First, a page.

My Teacher Hates Me

My Teacher Hates Me

We sit together, bent over their books.
The twins and I.
‘I hate it’, says N, throwing down her pen.
She knows I dislike the work ‘hate’ and so she says it again,
‘I hate this teacher and I hate this subject.’

For once, I refuse to rise to the bait deciding instead, that we all could do with a break. She walks off relieved and so do I.

It cannot be that time of the year without an exam post. Right? It’s a biennual ritual of sorts on the blog. This time however, there is a larger issue that’s been plaguing me for a while.

To be fair it’s been a rough year for all of us what with our move and the increased academic pressure. To make matters worse N has had it specially hard with a particular teacher who ‘hates her’, according to her. It doesn’t help that the subject is one of her least favourite ones.

I find it hard to believe that a teacher can hate a student, specially a non-trouble making, eager-to-please child like N and I’m not being partisan.

I know only too well that not being liked by a teacher can prejudice one against a subject for life. This particular teacher’s remarks range from mildly insulting to downright cruel. To be fair, none of his remarks are personal, but they’re mean nevertheless.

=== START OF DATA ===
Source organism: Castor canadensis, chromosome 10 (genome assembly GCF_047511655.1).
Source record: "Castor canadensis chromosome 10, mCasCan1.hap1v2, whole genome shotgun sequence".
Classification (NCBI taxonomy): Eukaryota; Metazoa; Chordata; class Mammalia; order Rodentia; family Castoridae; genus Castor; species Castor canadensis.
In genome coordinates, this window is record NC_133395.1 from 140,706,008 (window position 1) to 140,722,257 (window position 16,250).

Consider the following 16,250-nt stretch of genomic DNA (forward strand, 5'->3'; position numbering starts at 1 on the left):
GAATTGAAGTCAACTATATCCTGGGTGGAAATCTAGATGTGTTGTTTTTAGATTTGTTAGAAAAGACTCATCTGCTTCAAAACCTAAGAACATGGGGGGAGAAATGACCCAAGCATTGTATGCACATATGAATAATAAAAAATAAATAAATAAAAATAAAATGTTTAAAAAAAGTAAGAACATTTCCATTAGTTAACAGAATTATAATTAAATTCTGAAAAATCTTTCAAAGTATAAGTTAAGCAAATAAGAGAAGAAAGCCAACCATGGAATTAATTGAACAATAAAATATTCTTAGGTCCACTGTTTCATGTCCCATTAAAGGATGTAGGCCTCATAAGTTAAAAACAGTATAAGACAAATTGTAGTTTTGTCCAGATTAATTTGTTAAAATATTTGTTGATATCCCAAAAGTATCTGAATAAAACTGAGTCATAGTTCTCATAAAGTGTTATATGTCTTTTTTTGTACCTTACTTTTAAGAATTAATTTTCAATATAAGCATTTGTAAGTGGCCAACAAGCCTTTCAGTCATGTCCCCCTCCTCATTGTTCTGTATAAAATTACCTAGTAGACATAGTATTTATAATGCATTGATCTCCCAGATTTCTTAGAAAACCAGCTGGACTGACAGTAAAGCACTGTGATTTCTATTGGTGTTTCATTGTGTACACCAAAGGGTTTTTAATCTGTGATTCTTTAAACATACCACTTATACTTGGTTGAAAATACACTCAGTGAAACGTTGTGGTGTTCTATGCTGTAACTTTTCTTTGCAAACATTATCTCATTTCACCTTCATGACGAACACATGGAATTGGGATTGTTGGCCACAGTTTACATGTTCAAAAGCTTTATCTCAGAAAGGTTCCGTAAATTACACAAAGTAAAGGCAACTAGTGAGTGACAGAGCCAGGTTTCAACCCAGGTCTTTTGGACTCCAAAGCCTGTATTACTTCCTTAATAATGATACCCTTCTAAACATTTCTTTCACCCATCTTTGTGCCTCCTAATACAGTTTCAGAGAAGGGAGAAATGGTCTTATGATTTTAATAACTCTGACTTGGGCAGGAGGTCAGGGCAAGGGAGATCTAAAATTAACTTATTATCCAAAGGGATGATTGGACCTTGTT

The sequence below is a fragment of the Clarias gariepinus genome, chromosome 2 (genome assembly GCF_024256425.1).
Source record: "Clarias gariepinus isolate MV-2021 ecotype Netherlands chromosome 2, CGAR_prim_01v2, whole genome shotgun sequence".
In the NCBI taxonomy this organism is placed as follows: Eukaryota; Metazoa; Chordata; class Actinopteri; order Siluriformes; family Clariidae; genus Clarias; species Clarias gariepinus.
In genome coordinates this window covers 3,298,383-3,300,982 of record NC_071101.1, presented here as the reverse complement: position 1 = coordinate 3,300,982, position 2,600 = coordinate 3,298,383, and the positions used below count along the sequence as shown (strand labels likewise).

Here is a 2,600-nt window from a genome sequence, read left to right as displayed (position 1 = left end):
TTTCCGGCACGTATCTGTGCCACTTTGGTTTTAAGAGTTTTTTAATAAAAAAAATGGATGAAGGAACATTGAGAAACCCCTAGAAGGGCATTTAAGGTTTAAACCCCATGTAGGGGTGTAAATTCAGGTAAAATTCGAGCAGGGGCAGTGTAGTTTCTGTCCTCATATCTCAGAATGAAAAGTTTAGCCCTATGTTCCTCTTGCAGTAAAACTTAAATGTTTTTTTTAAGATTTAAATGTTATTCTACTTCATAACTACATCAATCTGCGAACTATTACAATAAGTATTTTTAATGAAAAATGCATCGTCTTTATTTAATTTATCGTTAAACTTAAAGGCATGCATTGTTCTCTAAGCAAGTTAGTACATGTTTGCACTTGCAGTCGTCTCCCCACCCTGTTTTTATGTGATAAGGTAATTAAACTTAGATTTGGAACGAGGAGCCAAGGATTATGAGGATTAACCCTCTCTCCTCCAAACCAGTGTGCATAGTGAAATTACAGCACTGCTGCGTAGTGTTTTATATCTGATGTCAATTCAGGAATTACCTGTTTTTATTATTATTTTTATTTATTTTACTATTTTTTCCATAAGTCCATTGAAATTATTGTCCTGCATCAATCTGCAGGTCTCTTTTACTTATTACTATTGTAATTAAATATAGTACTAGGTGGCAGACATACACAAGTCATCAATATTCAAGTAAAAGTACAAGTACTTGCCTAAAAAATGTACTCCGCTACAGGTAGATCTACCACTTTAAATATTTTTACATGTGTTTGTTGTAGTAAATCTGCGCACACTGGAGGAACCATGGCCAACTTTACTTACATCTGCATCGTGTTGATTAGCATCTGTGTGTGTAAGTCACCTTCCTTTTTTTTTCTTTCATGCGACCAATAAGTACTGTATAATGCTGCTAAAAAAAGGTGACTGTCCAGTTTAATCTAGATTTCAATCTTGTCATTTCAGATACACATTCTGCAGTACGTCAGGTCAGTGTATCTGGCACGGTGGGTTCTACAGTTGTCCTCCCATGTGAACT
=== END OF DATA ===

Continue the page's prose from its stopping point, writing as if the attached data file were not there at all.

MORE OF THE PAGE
The thought of having a word with him has crossed my mind but I’ve been reluctant to do so. The thing is we all have had unpleasant teachers, the ones who insulted us in the worst possible ways. We learnt to handle them. We’d try get into their good books, we’d work harder or we’d simply lie low and get by.

So what has changed? Because something certainly has. I am seeing first hand how deeply it affects N. I see her already shaky teenage self-esteem being slowly chipped away by this one teacher. I know for a fact N isn’t the only one – I know of specific cases of other teachers and other children. Why are children so deeply affected these days?

Is it something to do with our parenting? Are we raising over-sensitive children? Is the idea of ‘gentle parenting’ proving to be counterproductive? If I intervene on her behalf am I taking away a learning opportunity from her? Easing her way, rather than letting her find her own?

Or